Argentina onshore red shrimp - bottom trawl

Primary tabs


The Argentina red shrimp (Pleoticus muelleri) fishery is the main crustacean fishery in Argentina and one of the most important marine resources in the Southwest Atlantic.  In accordance with the Fisheries Law, Argentinean provinces have jurisdiction over the exploitation of living resources populating their interior waters and the Argentine sea adjacent to their coasts up to 12 nautical miles (measured from baseline), which allows for the characterization of provincial fisheries.

A fleet of coastal vessels of length less than 21m operates the fishery addressed by this FIP, using bottom-trawling nets along the coastal waters of the province of Chubut, with the Port of Rawson as its landing point.  This coastal fleet conducts daily fishing trips from October to March, and as opposed to the larger fleet, its catches are almost monospecific.

The Argentina red shrimp fishery as a whole (onshore and offshore) produced landings of around 80 thousand metric tons in the period from 2009 to 2013, surpassing the historical record in 2013 with landings above 100 thousand metric tons.  In 2016, the fishery produced landings of around 180 thousand metric tons.  The participation of the coastal fleet based at the Port of Rawson has been around 20% of landings during the last five years.

The Argentine red shrimp onshore fishery's current obstacles to becoming more sustainable are mainly related to MSC Principles 2 and 3. This FIP will work to address Principle 2 by characterizing the interaction between the coastal fleet and bycatch species in Chubut’s provincial waters and to support efforts aimed at better understanding the interaction between the fishery and the sea bottom, along with its potential impacts on the ecosystem. With regard to Principle 3, further coordination among the different jurisdictions that define the management of this fishery resource will be achieved, and a formal and regular mechanism for the assessment of the efficacy of the fishery's management system will be available to stakeholders.

For more information regarding this FIP's progress, please visit CeDePesca's Argentine red shrimp on-shore FIP Public Report (updated quaterly).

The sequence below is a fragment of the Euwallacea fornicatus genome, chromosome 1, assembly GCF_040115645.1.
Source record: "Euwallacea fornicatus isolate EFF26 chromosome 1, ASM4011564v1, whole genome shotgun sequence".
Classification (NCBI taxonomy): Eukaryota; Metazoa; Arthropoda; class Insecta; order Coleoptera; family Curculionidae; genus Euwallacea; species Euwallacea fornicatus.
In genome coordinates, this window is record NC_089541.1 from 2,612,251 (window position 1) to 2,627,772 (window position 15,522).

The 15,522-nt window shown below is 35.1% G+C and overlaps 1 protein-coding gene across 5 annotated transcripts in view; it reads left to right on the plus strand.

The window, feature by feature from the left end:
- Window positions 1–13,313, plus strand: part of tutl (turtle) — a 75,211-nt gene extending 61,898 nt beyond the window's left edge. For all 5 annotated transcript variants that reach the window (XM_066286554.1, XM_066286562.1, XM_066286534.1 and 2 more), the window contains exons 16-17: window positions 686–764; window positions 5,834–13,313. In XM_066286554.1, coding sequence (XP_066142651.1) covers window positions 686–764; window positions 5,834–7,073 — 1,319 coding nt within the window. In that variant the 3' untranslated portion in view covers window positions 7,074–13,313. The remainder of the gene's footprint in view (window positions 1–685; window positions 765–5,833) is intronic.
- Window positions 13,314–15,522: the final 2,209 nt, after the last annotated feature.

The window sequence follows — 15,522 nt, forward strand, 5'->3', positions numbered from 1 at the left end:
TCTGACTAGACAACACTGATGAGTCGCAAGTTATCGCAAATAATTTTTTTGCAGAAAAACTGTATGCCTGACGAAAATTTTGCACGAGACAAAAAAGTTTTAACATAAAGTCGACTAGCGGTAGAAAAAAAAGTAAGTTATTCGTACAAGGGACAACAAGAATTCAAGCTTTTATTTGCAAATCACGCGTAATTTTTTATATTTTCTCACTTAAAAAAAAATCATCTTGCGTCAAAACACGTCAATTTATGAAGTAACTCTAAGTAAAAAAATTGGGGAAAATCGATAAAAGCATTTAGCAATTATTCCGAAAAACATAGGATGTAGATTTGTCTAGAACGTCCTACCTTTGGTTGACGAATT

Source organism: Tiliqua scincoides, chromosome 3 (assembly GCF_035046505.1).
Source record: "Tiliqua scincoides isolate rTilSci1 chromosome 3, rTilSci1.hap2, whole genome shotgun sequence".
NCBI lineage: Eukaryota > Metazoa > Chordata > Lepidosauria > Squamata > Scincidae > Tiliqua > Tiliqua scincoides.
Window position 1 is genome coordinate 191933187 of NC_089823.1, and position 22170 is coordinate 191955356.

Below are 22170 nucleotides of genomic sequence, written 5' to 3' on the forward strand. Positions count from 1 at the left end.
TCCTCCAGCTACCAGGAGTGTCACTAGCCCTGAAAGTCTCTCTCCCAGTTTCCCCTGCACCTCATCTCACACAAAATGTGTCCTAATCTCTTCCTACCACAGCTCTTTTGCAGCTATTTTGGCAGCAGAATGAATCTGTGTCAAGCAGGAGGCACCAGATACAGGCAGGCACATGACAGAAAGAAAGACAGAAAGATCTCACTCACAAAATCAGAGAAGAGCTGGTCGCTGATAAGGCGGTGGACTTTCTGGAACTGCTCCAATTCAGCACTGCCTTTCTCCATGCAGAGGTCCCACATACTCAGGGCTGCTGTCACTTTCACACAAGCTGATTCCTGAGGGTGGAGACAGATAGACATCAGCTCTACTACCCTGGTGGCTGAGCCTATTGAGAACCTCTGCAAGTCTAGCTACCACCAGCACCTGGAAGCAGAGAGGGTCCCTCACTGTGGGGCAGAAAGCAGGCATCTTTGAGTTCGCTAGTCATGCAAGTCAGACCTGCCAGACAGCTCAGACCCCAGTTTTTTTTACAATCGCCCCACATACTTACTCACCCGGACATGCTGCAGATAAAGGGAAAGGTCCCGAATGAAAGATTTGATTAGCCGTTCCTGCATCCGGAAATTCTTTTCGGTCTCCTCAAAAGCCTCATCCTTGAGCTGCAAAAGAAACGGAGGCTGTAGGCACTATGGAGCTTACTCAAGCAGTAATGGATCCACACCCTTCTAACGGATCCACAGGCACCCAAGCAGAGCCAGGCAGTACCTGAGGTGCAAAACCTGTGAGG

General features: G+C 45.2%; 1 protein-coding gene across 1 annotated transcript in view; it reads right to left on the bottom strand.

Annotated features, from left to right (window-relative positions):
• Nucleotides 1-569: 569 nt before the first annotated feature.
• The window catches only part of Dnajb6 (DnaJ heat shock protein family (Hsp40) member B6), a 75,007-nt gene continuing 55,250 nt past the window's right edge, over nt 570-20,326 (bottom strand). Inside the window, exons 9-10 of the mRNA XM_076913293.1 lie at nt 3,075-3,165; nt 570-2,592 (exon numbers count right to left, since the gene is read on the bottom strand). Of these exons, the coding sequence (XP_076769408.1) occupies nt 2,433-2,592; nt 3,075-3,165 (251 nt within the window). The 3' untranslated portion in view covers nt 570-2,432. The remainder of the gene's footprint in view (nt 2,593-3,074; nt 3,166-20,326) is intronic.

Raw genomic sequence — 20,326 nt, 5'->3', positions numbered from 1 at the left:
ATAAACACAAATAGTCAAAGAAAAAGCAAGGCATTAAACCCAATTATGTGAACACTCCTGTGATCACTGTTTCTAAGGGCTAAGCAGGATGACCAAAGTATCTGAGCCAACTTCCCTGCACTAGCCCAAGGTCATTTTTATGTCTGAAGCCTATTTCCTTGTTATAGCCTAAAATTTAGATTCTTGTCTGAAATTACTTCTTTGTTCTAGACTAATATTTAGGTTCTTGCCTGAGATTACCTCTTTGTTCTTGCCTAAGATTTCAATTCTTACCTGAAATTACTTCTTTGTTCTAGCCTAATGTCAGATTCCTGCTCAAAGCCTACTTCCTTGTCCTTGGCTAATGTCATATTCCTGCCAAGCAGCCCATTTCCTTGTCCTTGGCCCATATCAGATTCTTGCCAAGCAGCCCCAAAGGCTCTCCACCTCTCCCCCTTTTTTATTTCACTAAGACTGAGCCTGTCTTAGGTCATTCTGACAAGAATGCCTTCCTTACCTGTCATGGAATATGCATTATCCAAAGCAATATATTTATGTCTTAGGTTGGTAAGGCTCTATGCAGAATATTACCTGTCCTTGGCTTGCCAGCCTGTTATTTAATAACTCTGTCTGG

Perfil de FIP en Español

FIP Description 

The Argentina red shrimp (Pleoticus muelleri) fishery is the main crustacean fishery in Argentina and one of the most important marine resources in the Southwest Atlantic.

FIP Objective(s) 
  • To design and implement an Onboard Observers Program for the coastal fleet to gather data on bycatch until May 2019.
  • To conduct regular Ecological Risk Assessments for the Effects of Fishing to serve as input to the management system and to an MSC full assessment, until May 2019.
  • To develop a minimum coordination protocol for fishery research and management among the different jurisdictions involved in the fishery’s administration by July 2018.
  • To raise awareness among and involve crew members in research activities related to the FIP until May 2019.
  • To initiate regular assessments for the efficacy of the fishery’s management system by May 2019.
  • To achieve an MSC certifiable status and enter into an MSC full-assessment process by May 2019.
FIP Type 
FIP Stage 
Stage 5: Improvements on the Water
Start and Projected End Dates
July 2015
May 2021
Next Progress Report Due 
Wednesday, June 30, 2021
Common Name 
Argentine Red Shrimp
Scientific Name
Pleoticus muelleri
Gear Type 
Bottom Trawl
FAO Major Fishing Area
Area 41 (Atlantic, Southwest)
Exclusive Economic Zones
Geographic Scope 
Province of Chubut
Estimated Total FIP Landings 
20,000 metric tons
Estimated Total Fishery Landings 
180,000 metric tons

FIP at a Glance

21% 79%
July 01, 2015
14% 43% 43%
Progress Rating

A - Advanced Progress
Reserved for comprehensive FIPs that have a Stage 4 or 5 result within the past 12 months.

B - Good Progress
A FIP that has achieved a Stage 4 or 5 in more than 12 months AND Stage 3 activity in the last year; OR a basic FIP that has achieved Stage 4 or 5 achievements within the past 12 months.

C - Some Recent Progress
A FIP that has achieved a Stage 4 or 5 result in more than 12 (but less than 24) months but has not generated a Stage 3 result within the past 12 months OR a FIP younger than a year that has never achieved a Stage 4 or 5 result but has completed a Stage 3 activity.

D - Some Past Progress
A FIP for which the most recent publicly reported Stage 4 or 5 result is more than 24 (but less than 30) months.

E - Negligible Progress
A FIP older than a year that has not reported a Stage 4 or 5 result in more than 30 month (but less than 36) months; OR a FIP younger than 1 year that has not reported a Stage 3 activity.

The ratings are currently derived by SFP from publicly available data on FIP websites, including, and are determined using the following methodology: View PDF
A Advanced Progress
Actions Complete
  • Complete
  • Incomplete
Next Update Due FisheryProgress requires a FIP to provide update reports every six months, and two missed reports will render the FIP inactive. If a report is overdue, this date will appear red.
Jun 2021
Target End Date
May 2021

FIP Leads

Organization Name 
Organization Type 
Primary Contact 
Alejandra CORNEJO
Organization Name 
Organization Type 
Primary Contact 
FIP Identification Number The FIP Identification Number is automatically generated by FisheryProgress when a FIP profile is created. While the number itself is not meaningful, they are used by NGOs, academia, and industry to refer to FIPs in a consistent way.